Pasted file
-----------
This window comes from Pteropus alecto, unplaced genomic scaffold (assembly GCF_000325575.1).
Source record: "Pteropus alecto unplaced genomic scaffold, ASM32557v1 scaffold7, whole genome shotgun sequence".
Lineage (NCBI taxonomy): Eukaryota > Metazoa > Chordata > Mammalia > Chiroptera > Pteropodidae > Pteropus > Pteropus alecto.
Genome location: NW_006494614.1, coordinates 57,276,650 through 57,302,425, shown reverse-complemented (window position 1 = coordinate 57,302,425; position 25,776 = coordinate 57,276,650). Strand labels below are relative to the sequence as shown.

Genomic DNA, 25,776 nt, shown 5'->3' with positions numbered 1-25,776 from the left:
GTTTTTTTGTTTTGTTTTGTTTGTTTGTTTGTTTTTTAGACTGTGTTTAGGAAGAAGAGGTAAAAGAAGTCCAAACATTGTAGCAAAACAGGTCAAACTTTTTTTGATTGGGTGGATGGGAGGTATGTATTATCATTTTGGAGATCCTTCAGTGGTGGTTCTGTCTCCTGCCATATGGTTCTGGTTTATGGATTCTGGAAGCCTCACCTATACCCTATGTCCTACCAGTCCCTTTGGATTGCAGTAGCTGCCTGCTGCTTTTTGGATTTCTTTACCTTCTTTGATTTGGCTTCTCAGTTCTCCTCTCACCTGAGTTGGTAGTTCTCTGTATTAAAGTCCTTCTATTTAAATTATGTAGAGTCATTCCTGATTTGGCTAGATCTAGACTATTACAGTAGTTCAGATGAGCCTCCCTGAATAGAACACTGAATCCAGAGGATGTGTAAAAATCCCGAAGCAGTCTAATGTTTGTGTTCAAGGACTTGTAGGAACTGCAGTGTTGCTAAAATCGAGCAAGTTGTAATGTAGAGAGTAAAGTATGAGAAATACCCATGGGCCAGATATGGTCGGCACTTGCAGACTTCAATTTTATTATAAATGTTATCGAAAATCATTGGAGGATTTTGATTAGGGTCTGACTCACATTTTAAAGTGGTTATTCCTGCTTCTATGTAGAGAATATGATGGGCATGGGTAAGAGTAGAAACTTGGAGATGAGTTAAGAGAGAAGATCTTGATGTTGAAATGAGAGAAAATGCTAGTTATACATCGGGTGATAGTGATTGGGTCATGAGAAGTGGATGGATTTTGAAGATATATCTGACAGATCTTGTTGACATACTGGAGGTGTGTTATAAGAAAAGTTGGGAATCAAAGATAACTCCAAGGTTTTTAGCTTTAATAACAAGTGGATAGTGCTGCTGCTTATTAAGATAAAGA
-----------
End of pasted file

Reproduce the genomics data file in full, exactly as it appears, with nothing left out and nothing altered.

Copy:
This window comes from Pteropus alecto, unplaced genomic scaffold (assembly GCF_000325575.1).
Source record: "Pteropus alecto unplaced genomic scaffold, ASM32557v1 scaffold7, whole genome shotgun sequence".
Lineage (NCBI taxonomy): Eukaryota > Metazoa > Chordata > Mammalia > Chiroptera > Pteropodidae > Pteropus > Pteropus alecto.
Genome location: NW_006494614.1, coordinates 57,276,650 through 57,302,425, shown reverse-complemented (window position 1 = coordinate 57,302,425; position 25,776 = coordinate 57,276,650). Strand labels below are relative to the sequence as shown.

Genomic DNA, 25,776 nt, shown 5'->3' with positions numbered 1-25,776 from the left:
GTTTTTTTGTTTTGTTTTGTTTGTTTGTTTGTTTTTTAGACTGTGTTTAGGAAGAAGAGGTAAAAGAAGTCCAAACATTGTAGCAAAACAGGTCAAACTTTTTTTGATTGGGTGGATGGGAGGTATGTATTATCATTTTGGAGATCCTTCAGTGGTGGTTCTGTCTCCTGCCATATGGTTCTGGTTTATGGATTCTGGAAGCCTCACCTATACCCTATGTCCTACCAGTCCCTTTGGATTGCAGTAGCTGCCTGCTGCTTTTTGGATTTCTTTACCTTCTTTGATTTGGCTTCTCAGTTCTCCTCTCACCTGAGTTGGTAGTTCTCTGTATTAAAGTCCTTCTATTTAAATTATGTAGAGTCATTCCTGATTTGGCTAGATCTAGACTATTACAGTAGTTCAGATGAGCCTCCCTGAATAGAACACTGAATCCAGAGGATGTGTAAAAATCCCGAAGCAGTCTAATGTTTGTGTTCAAGGACTTGTAGGAACTGCAGTGTTGCTAAAATCGAGCAAGTTGTAATGTAGAGAGTAAAGTATGAGAAATACCCATGGGCCAGATATGGTCGGCACTTGCAGACTTCAATTTTATTATAAATGTTATCGAAAATCATTGGAGGATTTTGATTAGGGTCTGACTCACATTTTAAAGTGGTTATTCCTGCTTCTATGTAGAGAATATGATGGGCATGGGTAAGAGTAGAAACTTGGAGATGAGTTAAGAGAGAAGATCTTGATGTTGAAATGAGAGAAAATGCTAGTTATACATCGGGTGATAGTGATTGGGTCATGAGAAGTGGATGGATTTTGAAGATATATCTGACAGATCTTGTTGACATACTGGAGGTGTGTTATAAGAAAAGTTGGGAATCAAAGATAACTCCAAGGTTTTTAGCTTTAATAACAAGTGGATAGTGCTGCTGCTTATTAAGATAAAGA